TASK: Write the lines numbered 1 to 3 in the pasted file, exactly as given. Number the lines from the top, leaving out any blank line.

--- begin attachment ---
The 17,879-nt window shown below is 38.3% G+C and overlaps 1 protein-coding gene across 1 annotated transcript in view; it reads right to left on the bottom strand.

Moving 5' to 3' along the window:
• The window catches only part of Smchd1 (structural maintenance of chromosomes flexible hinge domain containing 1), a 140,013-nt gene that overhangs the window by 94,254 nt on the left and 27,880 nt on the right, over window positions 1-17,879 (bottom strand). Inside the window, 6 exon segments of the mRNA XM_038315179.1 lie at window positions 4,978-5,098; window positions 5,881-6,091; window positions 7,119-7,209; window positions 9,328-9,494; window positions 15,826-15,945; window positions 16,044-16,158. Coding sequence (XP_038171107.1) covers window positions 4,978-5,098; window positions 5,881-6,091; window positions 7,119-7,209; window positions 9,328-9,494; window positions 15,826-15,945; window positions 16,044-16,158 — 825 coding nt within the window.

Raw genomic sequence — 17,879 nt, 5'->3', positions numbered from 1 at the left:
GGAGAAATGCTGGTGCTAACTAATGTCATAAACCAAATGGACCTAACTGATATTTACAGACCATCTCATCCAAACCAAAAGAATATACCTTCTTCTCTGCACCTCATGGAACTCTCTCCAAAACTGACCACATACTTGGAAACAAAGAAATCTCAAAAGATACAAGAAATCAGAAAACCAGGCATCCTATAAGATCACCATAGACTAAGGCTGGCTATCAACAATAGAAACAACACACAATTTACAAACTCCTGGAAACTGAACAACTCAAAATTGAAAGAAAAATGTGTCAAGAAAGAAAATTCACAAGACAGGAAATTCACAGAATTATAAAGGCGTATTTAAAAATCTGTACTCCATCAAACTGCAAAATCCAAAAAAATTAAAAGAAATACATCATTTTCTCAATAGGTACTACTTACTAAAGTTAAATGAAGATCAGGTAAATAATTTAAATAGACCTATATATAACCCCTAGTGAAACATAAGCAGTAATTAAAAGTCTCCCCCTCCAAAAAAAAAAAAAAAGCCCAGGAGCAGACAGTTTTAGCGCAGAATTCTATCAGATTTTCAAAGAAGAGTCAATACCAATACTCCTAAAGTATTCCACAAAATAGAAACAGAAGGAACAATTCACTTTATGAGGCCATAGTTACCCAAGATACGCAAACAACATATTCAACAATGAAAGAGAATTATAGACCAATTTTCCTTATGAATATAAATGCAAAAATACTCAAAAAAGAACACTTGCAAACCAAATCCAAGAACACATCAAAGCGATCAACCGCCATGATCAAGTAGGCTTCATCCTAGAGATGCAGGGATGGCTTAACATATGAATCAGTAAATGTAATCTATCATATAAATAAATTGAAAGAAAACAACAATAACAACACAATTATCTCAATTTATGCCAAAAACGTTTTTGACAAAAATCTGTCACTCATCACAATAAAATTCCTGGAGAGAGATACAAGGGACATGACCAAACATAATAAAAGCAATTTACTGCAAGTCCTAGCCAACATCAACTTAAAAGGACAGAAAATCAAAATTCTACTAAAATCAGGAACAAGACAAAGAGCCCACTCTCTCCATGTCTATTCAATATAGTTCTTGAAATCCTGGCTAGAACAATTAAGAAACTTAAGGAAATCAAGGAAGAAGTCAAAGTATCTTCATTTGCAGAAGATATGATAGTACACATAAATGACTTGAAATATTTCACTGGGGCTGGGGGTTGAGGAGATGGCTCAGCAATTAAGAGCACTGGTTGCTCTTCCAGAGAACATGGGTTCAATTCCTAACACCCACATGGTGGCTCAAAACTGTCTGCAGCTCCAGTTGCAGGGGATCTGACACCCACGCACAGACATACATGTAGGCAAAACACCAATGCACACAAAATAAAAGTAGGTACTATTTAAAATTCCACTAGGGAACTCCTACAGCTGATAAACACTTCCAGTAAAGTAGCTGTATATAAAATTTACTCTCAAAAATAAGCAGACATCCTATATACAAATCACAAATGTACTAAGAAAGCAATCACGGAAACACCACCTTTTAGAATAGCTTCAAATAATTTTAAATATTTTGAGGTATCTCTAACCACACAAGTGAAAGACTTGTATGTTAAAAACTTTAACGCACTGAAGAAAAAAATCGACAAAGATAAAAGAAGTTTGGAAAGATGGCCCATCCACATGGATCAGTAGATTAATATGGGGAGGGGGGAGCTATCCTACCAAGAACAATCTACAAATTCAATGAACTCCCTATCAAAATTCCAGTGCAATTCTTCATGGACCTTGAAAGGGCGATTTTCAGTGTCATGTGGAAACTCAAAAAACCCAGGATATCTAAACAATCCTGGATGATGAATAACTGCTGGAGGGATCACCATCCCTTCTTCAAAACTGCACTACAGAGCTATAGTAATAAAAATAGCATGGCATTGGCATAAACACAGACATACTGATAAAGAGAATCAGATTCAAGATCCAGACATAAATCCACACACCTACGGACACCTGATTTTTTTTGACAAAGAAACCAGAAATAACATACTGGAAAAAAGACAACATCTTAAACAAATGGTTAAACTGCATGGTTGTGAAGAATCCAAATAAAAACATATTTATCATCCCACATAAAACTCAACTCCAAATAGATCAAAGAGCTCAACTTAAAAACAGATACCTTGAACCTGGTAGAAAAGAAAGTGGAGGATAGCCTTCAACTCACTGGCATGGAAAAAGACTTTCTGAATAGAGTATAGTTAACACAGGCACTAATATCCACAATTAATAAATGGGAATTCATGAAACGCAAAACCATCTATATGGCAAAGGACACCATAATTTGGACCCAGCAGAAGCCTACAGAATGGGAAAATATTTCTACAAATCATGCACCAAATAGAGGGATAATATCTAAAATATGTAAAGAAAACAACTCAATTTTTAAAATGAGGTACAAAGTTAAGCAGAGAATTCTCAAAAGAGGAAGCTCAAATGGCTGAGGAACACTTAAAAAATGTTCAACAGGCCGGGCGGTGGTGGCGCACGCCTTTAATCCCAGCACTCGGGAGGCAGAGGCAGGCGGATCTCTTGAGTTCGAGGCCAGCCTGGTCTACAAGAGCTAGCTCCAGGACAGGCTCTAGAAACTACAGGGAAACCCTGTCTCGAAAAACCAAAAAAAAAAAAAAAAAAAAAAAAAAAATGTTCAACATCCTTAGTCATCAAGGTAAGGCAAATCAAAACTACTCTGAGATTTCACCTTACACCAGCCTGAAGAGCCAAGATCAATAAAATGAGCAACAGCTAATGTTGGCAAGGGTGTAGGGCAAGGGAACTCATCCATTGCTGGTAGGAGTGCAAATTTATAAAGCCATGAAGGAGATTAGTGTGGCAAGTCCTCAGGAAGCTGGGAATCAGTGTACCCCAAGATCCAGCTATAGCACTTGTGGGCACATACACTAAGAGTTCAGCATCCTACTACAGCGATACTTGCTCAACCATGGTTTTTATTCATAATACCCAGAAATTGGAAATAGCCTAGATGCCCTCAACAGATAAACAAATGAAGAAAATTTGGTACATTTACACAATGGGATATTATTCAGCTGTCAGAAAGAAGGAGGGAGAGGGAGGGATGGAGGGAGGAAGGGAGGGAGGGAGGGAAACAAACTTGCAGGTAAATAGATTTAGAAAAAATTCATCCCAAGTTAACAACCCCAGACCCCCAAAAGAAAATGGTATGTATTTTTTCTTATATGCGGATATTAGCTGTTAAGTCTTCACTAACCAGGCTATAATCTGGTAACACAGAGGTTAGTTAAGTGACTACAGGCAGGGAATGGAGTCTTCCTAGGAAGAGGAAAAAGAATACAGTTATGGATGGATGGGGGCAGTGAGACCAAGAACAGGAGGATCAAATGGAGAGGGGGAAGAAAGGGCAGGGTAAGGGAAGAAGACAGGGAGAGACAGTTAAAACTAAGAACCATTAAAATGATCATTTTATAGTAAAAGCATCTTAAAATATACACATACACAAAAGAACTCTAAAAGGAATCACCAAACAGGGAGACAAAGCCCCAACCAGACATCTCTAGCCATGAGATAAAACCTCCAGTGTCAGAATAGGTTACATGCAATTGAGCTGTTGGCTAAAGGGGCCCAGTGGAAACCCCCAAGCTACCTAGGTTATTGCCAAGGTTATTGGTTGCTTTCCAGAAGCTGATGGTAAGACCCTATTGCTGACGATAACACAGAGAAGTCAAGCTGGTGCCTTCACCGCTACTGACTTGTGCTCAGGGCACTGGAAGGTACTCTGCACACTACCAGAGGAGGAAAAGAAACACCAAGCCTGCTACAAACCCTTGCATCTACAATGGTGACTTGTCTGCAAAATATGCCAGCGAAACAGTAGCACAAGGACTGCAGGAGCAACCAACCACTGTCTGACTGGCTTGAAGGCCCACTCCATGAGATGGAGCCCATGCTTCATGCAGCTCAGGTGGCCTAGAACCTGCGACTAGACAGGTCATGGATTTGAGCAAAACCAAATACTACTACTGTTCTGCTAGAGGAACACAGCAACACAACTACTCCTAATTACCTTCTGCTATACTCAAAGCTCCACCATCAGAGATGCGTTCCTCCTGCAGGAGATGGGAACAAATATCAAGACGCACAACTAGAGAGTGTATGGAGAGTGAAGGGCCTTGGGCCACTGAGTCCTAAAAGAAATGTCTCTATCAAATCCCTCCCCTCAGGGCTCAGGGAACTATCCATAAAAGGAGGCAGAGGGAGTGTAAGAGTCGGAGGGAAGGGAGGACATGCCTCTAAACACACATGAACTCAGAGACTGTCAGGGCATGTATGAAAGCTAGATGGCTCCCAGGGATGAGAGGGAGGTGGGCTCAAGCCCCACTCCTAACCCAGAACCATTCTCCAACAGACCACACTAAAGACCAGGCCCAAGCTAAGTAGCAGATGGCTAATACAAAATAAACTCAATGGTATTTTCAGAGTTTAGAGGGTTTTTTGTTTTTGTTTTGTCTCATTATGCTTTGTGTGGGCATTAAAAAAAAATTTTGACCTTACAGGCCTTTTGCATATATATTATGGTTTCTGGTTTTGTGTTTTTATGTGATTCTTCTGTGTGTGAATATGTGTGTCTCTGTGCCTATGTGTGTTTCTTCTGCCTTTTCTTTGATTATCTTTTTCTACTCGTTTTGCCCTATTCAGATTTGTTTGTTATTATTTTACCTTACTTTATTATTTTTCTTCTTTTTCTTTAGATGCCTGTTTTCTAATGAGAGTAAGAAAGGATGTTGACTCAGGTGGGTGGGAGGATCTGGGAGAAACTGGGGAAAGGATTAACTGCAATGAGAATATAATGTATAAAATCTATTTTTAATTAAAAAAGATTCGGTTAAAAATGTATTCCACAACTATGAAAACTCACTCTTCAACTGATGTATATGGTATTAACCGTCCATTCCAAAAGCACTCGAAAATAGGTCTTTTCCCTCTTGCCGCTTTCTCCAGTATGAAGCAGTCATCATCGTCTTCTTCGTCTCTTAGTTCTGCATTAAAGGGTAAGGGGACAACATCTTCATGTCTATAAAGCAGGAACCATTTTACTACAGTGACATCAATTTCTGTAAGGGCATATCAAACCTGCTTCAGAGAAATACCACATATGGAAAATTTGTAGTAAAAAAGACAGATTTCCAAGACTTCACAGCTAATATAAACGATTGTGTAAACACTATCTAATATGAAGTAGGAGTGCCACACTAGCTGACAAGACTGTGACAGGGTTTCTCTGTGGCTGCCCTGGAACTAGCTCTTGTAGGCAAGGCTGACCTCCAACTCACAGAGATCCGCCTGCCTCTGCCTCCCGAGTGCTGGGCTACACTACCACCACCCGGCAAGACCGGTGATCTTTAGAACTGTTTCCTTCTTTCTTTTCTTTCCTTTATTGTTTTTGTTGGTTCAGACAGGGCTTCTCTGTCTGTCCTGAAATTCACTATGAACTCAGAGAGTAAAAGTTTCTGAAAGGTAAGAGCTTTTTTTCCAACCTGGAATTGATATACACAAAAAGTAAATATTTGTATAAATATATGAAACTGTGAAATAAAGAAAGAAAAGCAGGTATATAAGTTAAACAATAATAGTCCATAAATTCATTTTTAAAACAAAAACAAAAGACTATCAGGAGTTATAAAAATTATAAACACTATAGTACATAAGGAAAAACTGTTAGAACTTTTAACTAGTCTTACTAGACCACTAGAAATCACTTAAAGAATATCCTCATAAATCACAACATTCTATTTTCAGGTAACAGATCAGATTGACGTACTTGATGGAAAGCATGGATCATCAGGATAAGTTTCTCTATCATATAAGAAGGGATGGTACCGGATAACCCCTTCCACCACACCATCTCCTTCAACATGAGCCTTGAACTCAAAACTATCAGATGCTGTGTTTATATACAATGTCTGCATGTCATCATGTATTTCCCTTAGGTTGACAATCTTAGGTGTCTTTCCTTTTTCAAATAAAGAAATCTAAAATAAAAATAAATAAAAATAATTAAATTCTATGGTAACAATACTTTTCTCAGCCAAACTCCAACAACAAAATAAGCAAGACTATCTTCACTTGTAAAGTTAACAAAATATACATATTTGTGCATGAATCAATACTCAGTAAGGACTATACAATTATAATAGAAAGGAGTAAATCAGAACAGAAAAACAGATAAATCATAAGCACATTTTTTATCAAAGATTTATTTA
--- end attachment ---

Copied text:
The 17,879-nt window shown below is 38.3% G+C and overlaps 1 protein-coding gene across 1 annotated transcript in view; it reads right to left on the bottom strand.

Moving 5' to 3' along the window:
• The window catches only part of Smchd1 (structural maintenance of chromosomes flexible hinge domain containing 1), a 140,013-nt gene that overhangs the window by 94,254 nt on the left and 27,880 nt on the right, over window positions 1-17,879 (bottom strand). Inside the window, 6 exon segments of the mRNA XM_038315179.1 lie at window positions 4,978-5,098; window positions 5,881-6,091; window positions 7,119-7,209; window positions 9,328-9,494; window positions 15,826-15,945; window positions 16,044-16,158. Coding sequence (XP_038171107.1) covers window positions 4,978-5,098; window positions 5,881-6,091; window positions 7,119-7,209; window positions 9,328-9,494; window positions 15,826-15,945; window positions 16,044-16,158 — 825 coding nt within the window.